Dr. Frederick A. Stoutamire
Dr. Frederick A. Stoutamire practiced medicine in Broadway from 1913 to 1928. He, his wife Elsie and two sons, Albert and Fred Jr. lived in a large, frame house on Main Street (later occupied by Dr. Robert L. Schuler and his family).
After leaving Broadway, Dr. Stoutamire moved to Richmond and set up practice as an anesthesiologist. He died July 23, 1955.
Dr. Robert L. Schuler
Dr. Robert Schuler and his family came to Broadway after Dr. Stoutamire moved to Richmond. He and his wife, the former Mary Jane Sutherland, were in the Broadway area for eighteen years. The couple had three daughters and one son.
Dr. L.J. Marshall
Another Broadway physician was Dr. L.J. Marshall. Dr. Marshall was a bachelor and lived above D.O. Hulvey’s Store and Meat Market in the early to mid 1930’s.
Dr. Marshall was an avid hunter, and lost his life in a car accident while leading a hunting expedition. Dr. Marshall took a group of Broadway residents to Eastern Virginia to hunt for deer. On the way, he collided with another vehicle on Spotswood Trail, just over the crest of the Blue Ridge Mountains in Green County. His car went over an embankment. He was taken to an area hospital where he was pronounced dead.
Dr. William Fahrney
Dr. William Fahrney was an eye, ear, nose and throat specialist who practiced medicine in Broadway in the late 1930’s and early 1940’s. He was born in Timberville, and the son of longtime Timberville postmaster, Charles Fahrney and Mary McInturff Fahrney. He was married to the former Pauline Aldhizer.
Dr. Charles Watson
Dr. Watson came to town toting a couple of crates of books and sporting a two-seater coup, complete with a rumble seat. Fresh out of medical school, Dr. Charles Edward Watson and his wife, Eva were ready to set up practice in the little town of Broadway.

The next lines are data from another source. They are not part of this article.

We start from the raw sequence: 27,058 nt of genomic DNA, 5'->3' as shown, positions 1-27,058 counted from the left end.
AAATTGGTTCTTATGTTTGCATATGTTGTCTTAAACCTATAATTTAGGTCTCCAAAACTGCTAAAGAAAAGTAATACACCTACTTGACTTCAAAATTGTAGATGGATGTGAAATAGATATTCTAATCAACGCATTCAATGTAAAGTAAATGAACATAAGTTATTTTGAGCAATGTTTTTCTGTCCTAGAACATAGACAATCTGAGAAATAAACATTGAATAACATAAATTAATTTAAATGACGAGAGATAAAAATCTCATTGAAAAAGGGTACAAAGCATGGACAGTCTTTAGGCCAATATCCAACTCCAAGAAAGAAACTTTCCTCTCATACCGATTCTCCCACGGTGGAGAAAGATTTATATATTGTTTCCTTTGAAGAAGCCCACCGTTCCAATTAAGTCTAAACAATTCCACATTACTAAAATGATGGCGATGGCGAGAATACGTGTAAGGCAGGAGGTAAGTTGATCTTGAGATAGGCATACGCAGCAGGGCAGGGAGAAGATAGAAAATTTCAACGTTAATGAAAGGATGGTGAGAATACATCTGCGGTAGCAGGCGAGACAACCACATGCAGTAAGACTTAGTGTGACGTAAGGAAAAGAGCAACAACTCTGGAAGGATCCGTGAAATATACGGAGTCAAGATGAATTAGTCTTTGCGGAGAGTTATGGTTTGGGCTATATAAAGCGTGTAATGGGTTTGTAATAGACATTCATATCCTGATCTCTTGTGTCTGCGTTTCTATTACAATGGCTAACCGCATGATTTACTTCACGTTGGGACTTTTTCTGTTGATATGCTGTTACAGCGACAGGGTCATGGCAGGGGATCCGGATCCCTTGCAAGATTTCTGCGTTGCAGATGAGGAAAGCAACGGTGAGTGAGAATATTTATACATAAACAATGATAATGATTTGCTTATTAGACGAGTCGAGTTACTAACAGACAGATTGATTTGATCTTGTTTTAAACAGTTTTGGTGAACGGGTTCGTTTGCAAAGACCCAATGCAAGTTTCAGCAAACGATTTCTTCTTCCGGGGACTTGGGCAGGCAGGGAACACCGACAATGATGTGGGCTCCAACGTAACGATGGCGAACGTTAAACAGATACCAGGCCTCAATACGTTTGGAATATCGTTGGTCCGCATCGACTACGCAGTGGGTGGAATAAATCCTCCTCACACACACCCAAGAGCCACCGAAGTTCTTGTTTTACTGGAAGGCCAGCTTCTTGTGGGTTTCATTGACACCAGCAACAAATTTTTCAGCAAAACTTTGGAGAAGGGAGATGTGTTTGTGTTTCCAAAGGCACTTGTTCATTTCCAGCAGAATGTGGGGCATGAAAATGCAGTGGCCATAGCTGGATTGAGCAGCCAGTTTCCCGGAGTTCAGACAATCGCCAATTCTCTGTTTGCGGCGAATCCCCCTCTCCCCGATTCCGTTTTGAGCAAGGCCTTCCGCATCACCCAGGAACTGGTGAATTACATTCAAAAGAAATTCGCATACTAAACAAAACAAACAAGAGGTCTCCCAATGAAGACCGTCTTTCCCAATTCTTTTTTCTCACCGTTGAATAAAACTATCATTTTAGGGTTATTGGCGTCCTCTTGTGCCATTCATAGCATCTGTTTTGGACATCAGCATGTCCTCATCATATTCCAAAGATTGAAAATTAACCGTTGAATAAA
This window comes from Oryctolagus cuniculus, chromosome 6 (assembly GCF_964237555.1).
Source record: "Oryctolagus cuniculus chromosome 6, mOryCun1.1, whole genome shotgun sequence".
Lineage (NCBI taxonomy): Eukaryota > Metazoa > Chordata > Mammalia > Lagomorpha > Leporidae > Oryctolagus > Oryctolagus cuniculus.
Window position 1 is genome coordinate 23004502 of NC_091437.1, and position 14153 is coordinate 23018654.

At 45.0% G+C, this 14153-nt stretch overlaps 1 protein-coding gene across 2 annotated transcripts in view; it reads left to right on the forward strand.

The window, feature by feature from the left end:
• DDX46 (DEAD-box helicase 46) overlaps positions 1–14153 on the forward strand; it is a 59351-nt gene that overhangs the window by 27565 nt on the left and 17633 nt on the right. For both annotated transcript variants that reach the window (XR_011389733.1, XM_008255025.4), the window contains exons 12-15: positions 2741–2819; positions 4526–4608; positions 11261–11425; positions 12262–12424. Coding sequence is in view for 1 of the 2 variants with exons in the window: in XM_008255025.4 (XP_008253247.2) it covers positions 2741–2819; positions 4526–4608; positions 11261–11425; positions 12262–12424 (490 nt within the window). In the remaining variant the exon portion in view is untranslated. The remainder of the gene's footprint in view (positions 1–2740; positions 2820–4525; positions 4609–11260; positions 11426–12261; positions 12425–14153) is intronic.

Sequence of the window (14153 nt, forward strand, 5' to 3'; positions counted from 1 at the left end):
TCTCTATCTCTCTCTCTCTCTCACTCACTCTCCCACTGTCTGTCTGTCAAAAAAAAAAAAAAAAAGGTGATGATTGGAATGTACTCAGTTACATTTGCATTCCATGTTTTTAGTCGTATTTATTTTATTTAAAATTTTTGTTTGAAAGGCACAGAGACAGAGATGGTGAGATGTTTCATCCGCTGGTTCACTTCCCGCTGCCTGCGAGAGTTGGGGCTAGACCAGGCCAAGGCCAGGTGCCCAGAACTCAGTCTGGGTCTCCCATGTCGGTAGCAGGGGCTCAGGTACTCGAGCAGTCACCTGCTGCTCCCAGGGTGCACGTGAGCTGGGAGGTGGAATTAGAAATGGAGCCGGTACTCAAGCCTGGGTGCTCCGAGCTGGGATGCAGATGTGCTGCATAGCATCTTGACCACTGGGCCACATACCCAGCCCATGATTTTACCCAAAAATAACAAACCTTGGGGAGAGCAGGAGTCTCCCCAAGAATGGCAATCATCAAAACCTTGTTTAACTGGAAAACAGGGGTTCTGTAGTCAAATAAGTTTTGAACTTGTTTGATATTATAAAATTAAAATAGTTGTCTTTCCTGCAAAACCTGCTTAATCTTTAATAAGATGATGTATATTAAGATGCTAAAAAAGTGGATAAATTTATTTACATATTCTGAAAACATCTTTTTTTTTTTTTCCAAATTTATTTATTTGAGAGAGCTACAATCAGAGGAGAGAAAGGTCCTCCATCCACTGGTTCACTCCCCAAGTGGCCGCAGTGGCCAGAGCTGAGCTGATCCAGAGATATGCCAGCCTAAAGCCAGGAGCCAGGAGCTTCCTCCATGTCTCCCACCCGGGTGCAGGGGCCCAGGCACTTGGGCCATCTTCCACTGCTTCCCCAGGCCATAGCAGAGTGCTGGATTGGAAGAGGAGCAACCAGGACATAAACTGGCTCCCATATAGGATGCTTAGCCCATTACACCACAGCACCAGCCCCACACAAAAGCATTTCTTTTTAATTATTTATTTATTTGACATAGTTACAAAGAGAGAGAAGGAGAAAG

He made house calls, not only in Broadway, but also down the country roads of Brocks Gap. He kept his prices low so that every family could afford his services. Folks soon got used to his familiar, “One dollah, please.”
Dr. Watson believed in the healing properties of natural herbs and often prescribed them for a variety of maladies. His envelopes of “little grey pills” became a well known prescription. I personally remember taking the tiny, licorice-flavored pills as late as the mid 1960’s. I’m still not exactly sure what illnesses they cured!
Dr. Charles Watson was a well-loved small town physician. He was a comforting sight to the ill and their families. His quiet, efficient manner had a calming effect, even in the midst of a life-threatening emergency. He remained a friend and faithful physician until his death in 1970.
Information from “Regards to Broadway: The Story of an American Town (Cullers and Lilliendahl, 2005)